*Tangerine by Edward Bloor

A realistic sports story that is so much more than a sports story, Tangerine blends soccer, environmentalism, bullying, racism, and physical disability into a well-written, thought-provoking middle grades read.

*Tangerine by Edward Bloor*Tangerine by Edward Bloor. HMH Books for Young Readers, 2006 (reprint; originally published 1997). 312 pages. 

  • Reading Level: Middle grades, ages 10-12
  • Recommended For: Ages 10-15, especially sports fans!

Paul Fisher and his family have just moved to Florida to a wealthy, pristine subdivision full of white, wealthy, pristine people; his older brother, Eric, is poised to pursue the “Eric Fisher football dream” while Paul is planning to continue his middle school soccer stardom. When Paul’s mother tells the school he is visually impaired (which he is), the new school won’t let him play soccer! As if that weren’t enough pain, his older brother continues to be a real jerk, the mosquitoes (and the accompanying mosquito spray) are truly terrible, and a giant sinkhole swallows half his school. Paul ends up at the predominantly Hispanic middle school down the road and soon realizes that there’s much more to life than his parents’ version of the American Dream. He also begins to understand his brother’s true character in ways that slip by their parents.

Tangerine is a sports novel. And a novel about bullying. A novel that grapples intelligently with environmentalism and a novel that dives deep into family relationships. Friendships, racism, sports politics, parent-child relationships, physical disabilities–it’s all here. Usually that means that the novel is taking on too many issues and not doing justice to any of them. In this case, however, Bloor manages to weave the issues into one compelling story that works. Strong characterization, plenty of sports action and emotions, interesting secondary plots, and terrific imagery make for a rich literary experience that both boys and girls will enjoy. Pay attention to the bird images, the many references to seeing/eyesight, and the ways in which the treatment of the natural world by various parties becomes a metaphor for their treatment of one another. Ask your children/students how Paul Fisher might be similar to the apostle Paul (hint: visual difficulties yet a clear vision of spiritual/emotional truth).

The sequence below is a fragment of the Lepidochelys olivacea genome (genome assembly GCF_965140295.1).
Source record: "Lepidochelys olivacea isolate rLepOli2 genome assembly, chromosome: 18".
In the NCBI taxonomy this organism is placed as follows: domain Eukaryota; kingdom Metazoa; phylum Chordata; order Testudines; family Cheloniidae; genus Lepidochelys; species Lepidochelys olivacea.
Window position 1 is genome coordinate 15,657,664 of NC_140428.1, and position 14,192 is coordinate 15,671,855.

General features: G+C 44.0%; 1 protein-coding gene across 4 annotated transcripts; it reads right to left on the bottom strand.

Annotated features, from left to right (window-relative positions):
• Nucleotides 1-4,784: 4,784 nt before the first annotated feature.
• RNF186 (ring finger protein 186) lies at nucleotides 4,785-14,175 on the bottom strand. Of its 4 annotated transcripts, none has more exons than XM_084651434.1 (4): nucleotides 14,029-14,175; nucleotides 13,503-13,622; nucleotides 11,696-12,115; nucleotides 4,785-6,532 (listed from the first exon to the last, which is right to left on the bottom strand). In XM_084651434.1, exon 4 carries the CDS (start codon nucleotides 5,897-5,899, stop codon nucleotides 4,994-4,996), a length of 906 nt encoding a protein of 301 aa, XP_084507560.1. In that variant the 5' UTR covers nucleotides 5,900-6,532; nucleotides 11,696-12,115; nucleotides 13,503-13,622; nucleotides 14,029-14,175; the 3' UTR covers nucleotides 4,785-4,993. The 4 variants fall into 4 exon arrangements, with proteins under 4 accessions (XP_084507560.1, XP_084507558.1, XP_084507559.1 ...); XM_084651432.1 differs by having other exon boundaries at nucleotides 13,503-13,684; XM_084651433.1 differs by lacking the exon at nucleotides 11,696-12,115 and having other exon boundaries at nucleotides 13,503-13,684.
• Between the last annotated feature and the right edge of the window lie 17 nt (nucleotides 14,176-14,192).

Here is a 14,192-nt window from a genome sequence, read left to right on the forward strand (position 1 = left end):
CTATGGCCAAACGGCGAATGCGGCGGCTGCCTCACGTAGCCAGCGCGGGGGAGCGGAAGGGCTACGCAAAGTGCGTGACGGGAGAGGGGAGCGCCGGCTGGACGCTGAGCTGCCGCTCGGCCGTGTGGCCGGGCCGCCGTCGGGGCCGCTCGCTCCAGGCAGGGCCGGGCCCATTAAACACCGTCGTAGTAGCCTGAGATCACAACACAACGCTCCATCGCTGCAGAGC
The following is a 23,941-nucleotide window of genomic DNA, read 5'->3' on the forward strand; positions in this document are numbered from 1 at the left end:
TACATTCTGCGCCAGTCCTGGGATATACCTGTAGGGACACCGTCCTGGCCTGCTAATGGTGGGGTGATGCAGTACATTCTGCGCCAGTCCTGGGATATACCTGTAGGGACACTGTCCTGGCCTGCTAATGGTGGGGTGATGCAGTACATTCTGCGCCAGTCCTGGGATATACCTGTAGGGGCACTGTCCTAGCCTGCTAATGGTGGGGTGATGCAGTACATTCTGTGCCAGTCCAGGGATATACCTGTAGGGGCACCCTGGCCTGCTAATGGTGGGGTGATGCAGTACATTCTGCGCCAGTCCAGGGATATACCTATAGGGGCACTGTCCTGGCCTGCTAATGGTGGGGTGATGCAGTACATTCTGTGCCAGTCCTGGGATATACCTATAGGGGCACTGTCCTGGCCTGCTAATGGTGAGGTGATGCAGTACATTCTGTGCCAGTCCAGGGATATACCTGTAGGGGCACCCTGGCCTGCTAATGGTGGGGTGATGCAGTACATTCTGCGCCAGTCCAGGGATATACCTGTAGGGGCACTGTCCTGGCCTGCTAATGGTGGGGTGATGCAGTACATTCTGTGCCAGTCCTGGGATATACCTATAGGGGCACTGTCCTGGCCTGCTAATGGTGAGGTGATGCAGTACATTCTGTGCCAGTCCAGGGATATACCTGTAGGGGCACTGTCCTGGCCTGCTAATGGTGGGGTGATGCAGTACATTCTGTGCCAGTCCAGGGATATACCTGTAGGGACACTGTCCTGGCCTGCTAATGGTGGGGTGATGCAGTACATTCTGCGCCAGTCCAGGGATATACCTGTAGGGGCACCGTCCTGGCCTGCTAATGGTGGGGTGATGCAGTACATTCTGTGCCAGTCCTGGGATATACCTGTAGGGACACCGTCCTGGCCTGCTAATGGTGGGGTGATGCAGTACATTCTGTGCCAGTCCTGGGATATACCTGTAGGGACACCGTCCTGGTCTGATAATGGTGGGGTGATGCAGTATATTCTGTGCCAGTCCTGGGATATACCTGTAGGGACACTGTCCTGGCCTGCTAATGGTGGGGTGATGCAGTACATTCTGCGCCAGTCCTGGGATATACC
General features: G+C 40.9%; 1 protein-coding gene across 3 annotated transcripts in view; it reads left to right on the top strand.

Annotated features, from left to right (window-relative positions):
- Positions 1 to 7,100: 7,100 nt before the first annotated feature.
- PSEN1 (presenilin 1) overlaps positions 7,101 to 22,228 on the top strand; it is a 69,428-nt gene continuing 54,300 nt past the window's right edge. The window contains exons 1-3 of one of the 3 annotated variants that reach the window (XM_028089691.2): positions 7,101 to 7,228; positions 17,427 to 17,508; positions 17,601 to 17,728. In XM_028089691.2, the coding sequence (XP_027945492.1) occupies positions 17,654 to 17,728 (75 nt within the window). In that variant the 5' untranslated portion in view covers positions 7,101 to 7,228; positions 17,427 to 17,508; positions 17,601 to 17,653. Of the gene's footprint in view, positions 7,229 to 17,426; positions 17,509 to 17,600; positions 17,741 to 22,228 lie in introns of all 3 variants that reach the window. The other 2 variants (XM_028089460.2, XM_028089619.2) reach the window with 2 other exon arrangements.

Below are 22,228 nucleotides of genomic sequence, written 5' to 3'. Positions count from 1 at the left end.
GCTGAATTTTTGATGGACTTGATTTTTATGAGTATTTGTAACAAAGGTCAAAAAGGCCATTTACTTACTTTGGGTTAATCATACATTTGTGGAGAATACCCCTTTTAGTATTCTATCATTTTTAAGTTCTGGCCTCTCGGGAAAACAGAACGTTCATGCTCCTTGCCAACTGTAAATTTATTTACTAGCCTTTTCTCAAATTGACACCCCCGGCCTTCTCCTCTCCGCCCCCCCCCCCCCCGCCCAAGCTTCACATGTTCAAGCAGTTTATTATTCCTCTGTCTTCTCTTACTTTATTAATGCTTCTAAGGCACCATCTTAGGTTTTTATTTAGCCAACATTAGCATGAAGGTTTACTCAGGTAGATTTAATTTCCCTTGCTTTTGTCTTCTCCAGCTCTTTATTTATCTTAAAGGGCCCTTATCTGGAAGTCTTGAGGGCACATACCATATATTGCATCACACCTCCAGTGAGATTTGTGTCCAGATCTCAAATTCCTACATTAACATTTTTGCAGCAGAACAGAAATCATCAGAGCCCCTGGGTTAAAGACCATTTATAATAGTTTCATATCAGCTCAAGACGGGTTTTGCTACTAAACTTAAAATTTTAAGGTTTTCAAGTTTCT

Overall Rating: 4.75

  • Artistic Rating: 4.75
  • Worldview Rating: 4.5

*indicates a starred review

For other middle grades sports novels that blend some similar thought-provoking elements, see The Crossover and Rebound, both by Kwame Alexander, and Ghost and Patina, both by Jason Reynolds.

 

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Betsy

Betsy is the Managing Editor at Redeemed Reader. When she reads ahead for you, she uses sticky notes instead of book darts and willfully dog ears pages even in library books. Betsy is a fan of George MacDonald, robust book discussions, and the Oxford comma. She lives with her husband and their three children in the beautiful Northwest.

2 Comments

  1. Joey on April 18, 2019 at 6:21 pm

    Great storyline, but I thought the writing itself was weak. Some technicalities with football were off, it seems they went to school on Thanksgiving, some of the dialogue seemed forced.

    • Jake on September 16, 2020 at 10:15 am

      I also thought at first they went to school on Thanksgiving as well because the entry was dated “thanksgiving”. Then I realized it meant the journal entry was written just after midnight on the technical day of Thanksgiving, but actually very early in the morning before going to sleep. That entry would have been telling about the events of Wednesday.

      Nonetheless, this minor point was slightly confusing because no where else in the book did the distinction between a journal entry’s date and simply the narrative date seem to mattter.

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